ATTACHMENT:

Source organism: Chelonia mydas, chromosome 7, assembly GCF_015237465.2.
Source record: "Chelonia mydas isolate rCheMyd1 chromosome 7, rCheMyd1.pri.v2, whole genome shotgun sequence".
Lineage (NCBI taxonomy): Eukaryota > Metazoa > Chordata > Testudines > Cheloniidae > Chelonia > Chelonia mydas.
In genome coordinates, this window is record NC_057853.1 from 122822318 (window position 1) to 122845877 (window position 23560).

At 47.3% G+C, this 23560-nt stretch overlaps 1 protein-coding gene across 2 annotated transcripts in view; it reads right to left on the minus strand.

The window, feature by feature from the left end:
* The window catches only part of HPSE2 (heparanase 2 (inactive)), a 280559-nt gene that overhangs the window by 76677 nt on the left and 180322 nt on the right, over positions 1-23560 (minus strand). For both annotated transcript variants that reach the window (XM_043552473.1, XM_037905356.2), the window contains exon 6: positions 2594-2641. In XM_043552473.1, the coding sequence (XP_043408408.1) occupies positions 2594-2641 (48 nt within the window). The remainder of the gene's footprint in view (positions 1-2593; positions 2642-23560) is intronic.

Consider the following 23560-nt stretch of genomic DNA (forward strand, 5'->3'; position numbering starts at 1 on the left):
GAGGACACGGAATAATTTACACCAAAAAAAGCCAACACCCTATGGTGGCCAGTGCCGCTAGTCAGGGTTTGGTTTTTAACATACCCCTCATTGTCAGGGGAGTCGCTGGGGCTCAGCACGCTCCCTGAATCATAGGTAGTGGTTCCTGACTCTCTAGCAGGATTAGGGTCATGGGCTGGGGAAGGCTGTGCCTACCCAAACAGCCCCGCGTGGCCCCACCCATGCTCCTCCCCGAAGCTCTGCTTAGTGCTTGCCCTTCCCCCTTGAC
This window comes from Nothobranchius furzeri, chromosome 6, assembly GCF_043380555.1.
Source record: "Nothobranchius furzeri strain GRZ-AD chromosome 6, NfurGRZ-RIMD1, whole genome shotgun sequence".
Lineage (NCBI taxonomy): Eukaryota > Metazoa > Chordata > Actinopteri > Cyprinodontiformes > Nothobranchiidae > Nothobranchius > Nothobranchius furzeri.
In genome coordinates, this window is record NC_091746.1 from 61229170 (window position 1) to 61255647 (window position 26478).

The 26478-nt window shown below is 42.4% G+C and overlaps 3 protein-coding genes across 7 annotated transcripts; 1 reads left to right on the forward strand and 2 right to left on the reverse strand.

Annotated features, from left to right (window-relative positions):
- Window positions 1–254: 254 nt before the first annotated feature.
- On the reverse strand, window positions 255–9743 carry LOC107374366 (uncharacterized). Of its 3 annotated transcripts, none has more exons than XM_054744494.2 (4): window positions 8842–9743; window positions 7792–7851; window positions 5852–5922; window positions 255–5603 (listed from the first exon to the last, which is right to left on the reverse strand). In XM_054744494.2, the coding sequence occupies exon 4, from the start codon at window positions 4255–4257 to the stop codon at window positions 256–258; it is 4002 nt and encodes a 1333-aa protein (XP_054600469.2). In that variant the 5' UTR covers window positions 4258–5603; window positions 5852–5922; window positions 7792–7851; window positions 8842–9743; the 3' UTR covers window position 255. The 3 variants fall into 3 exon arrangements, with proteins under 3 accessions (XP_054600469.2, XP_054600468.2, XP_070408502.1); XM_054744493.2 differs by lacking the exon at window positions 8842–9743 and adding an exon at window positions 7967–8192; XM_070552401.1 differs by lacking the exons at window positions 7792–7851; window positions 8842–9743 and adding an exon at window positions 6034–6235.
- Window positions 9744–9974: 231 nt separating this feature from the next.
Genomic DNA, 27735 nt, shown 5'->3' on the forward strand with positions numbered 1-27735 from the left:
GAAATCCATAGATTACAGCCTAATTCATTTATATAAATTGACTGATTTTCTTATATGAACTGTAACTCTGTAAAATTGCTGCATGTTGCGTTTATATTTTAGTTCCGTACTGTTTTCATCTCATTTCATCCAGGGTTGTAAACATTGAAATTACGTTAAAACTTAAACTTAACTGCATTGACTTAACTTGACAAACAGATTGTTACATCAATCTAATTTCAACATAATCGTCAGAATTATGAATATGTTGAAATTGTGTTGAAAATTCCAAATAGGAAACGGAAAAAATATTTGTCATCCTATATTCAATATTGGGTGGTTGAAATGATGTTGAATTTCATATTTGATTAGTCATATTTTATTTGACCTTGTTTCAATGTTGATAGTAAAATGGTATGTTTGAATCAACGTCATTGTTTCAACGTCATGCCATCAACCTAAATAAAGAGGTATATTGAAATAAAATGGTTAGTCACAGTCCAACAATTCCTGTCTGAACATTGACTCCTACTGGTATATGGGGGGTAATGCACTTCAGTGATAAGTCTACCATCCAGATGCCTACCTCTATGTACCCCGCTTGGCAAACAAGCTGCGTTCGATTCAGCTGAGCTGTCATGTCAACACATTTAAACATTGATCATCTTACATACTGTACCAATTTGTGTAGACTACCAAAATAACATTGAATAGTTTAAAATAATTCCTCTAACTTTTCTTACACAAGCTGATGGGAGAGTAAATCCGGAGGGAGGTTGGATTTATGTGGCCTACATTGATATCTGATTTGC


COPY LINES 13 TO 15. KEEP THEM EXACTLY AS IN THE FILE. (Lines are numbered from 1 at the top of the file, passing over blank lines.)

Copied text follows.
In genome coordinates, this window is record NC_091746.1 from 61229170 (window position 1) to 61255647 (window position 26478).

The 26478-nt window shown below is 42.4% G+C and overlaps 3 protein-coding genes across 7 annotated transcripts; 1 reads left to right on the forward strand and 2 right to left on the reverse strand.

Annotated features, from left to right (window-relative positions):